The Snows of Kilimanjaro
Adventure, Drama, Romance | 114 min | Released: 1952
Director: Henry King, Roy Ward Baker
Starring: Gregory Peck, Susan Hayward, Ava Gardner, Hildegard Knef, Leo G. Carroll, Torin Thatcher, Ava Norring
Our Rating: 7
The film begins with the opening words of Hemingway’s story: “Kilimanjaro is a snow-covered mountain 19,710 feet high, and is said to be the highest mountain in Africa. Its western summit is called the Masai ‘Ngje Ngi,’ the House of God. Close to the western summit there is the dried and frozen carcass of a leopard. No one has explained what the leopard was seeking at that altitude.”
The story centers on the memories of disillusioned writer Harry Street (Gregory Peck) who is on safari in Africa. He has a severely infected wound from a thorn prick, and lies outside his tent awaiting a slow death. The loss of mobility brings self-reflection. He remembers past years and how little he has accomplished in his writing. He realizes that although he has seen and experienced wonderful and astonishing things during his life, he had never made a record of the events. His status as a writer is undermined by his reluctance to actually write. He also quarrels with the woman with him, blaming her for his living decadently and forgetting his failure to write of what really matters to him: his experiences among poor and “interesting” people, rather than the smart Europeans with whom he has been lately.
He lives to see morning come. He watches vultures gather in a tree as he lies in the evening. He recapitulates his life and talks to his current girl-friend Helen (Susan Hayward). He tells her about his past experiences; then arguing, then coming to realization about his attitude, and finally reaching a sort of peace, even love, with her.
The Snows of Kilimanjaro is a 1952 American Technicolor film based on the short story of the same name by Ernest Hemingway.
The film version of the short story was directed by Henry King, written by Casey Robinson, and starred Gregory Peck as Harry, Susan Hayward as Helen, and Ava Gardner as Cynthia Green (a character invented for the film).
The film’s ending does not mirror the book’s ending.
Considered by Hemingway to be one of his finest stories, “The Snows of Kilimanjaro” was first published in Esquire magazine in 1936 and then republished in The Fifth Column and the First Forty-Nine Stories (1938).
The film was nominated for two Oscars at the 25th Academy Awards, for Best Cinematography, Color and Best Art Direction, Color (Lyle R. Wheeler, John DeCuir, Thomas Little, Paul S. Fox).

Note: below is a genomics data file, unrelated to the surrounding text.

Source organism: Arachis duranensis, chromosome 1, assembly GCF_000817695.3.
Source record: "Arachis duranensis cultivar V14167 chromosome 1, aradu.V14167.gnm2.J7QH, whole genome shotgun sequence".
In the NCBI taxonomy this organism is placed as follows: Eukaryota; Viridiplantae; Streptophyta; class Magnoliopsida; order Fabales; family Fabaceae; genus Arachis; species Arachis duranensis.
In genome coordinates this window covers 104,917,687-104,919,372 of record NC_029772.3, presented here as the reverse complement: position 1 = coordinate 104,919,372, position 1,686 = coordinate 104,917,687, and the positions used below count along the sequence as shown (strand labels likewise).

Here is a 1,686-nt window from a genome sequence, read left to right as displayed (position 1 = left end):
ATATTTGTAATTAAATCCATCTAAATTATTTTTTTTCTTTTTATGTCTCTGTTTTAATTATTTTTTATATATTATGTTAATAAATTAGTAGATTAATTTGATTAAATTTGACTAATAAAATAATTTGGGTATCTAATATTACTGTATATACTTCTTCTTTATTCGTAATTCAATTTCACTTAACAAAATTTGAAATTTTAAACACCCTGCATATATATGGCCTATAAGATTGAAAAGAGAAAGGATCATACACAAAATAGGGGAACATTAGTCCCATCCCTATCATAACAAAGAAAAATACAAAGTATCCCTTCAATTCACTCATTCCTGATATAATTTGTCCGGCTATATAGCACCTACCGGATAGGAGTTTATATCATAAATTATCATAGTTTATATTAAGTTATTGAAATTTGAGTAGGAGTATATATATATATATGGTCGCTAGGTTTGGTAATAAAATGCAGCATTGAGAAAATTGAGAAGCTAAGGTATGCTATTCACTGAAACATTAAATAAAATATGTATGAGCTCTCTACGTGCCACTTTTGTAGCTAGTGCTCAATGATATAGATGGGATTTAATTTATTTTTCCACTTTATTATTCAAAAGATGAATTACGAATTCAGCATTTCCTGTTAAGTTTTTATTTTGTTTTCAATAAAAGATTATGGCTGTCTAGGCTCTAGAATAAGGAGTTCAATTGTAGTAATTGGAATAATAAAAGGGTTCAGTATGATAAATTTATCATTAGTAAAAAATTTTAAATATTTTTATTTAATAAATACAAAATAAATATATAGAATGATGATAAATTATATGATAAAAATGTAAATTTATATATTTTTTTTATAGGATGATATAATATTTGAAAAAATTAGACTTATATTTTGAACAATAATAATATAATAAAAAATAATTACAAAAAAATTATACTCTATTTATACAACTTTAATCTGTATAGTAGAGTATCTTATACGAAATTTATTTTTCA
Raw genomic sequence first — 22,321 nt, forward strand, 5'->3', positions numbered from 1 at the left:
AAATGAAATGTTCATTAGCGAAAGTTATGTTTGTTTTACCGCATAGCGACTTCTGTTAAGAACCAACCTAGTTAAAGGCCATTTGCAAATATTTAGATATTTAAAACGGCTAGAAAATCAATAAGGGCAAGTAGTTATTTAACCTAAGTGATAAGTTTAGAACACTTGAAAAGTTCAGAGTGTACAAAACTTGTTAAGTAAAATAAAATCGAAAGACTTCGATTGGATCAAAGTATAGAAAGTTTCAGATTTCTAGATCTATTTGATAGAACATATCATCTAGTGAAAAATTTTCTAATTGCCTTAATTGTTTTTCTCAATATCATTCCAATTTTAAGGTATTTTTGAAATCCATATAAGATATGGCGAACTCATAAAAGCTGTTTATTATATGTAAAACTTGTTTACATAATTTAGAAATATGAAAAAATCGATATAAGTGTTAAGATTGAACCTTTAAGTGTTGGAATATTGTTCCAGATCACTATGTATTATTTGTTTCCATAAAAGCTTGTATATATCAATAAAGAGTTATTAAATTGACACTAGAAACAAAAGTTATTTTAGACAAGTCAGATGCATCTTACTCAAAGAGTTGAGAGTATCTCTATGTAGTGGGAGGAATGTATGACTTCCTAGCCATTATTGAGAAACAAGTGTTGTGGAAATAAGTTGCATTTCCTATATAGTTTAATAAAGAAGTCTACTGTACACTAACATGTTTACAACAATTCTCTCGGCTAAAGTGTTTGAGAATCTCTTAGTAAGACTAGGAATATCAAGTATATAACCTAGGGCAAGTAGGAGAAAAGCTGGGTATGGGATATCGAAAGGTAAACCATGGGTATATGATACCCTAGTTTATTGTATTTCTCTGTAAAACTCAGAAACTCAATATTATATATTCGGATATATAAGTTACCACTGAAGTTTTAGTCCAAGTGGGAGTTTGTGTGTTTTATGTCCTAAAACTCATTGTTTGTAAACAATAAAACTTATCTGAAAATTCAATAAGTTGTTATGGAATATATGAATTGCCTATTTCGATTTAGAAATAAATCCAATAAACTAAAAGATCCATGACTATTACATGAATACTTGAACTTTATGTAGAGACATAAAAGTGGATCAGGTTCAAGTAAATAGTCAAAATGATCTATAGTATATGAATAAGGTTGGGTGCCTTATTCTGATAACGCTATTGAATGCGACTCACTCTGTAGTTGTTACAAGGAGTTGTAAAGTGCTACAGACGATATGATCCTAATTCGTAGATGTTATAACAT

Twentieth Century-Fox bought the rights to the story in June 1948, paying $125,000.
The film was shot on location in Nairobi, Kenya, Cairo, Egypt, the French Riviera, and studio work was done at Stage 14 in 20th Century Fox Studios.
During production, on April 8, 1952, when Peck was carrying Gardner for a scene in the film, Peck wrenched his knee and production had to be postponed for 10 days while he recovered in his Pacific Palisades home.
Jazz musician Benny Carter performs early on in the film.
The bullfight sequences was archive footage, taken from Fox’s 1941 film Blood and Sand.
Helped by a star-studded cast, the film was one of the most successful films of the early 1950s and earned $12.5 million at the box office, very high for that period.
The film was nominated for two Academy Awards; for Best Cinematography and Best Art Direction (Lyle R. Wheeler, John DeCuir, Thomas Little, Paul S. Fox).
The film was much acclaimed by critics, although some vary in their opinion of it, ranging from “simply plodding” to “much-maligned”.
The cinematography was highly acclaimed in particular, and even the sophisticated interiors were praised. Bosley Crowther of The New York Times described the cinematography as “magnificent and exciting” and said that the “overall production in wonderful color is full of brilliant detail and surprise and the mood of nostalgia and wistful sadness that is built up in the story has its spell.” He praised Peck’s character for his “burning temper and melancholy moods”, although he said that Ava Gardner was “pliant and impulsive” in a role “as soggy and ambiguous as any in the film”.
Ernest Hemingway disliked the film because he thought it cannibalized material from his other work to pad the story. He told friend Ava Gardner that the only things he liked about it were her and the hyena.
It has been reported, but not confirmed, that director Henry King mimicked the hyena on the soundtrack.
Although there was some impressive second unit work shot in Kenya, the principal actors shot their African scenes in Hollywood.
Gregory Peck resisted taking the role because an earlier Ernest Hemingway adaptation he had appeared in, The Macomber Affair (1947) had been a box-office flop.
Bowker’s Directory described it as having “plenty of action & romance” and stated that it was “the popular ‘celebrity film’ of its time”.
Hemingway, who disliked the typical Hollywood happy ending, accepted the money for the film, but he could not bring himself to view the film.
This film was the second ever to be broadcast on NBC-TV’s ground-breaking “Saturday Night at the Movies” series, September 30, 1961.
Cinematographer Joseph MacDonald filled in for a period when Leon Shamroy fell ill.
Roy Ward Baker directed the location footage, Henry Hathaway directed all the studio footage.
The second-unit scenes filmed in Africa were photographed by Charles G. Clarke.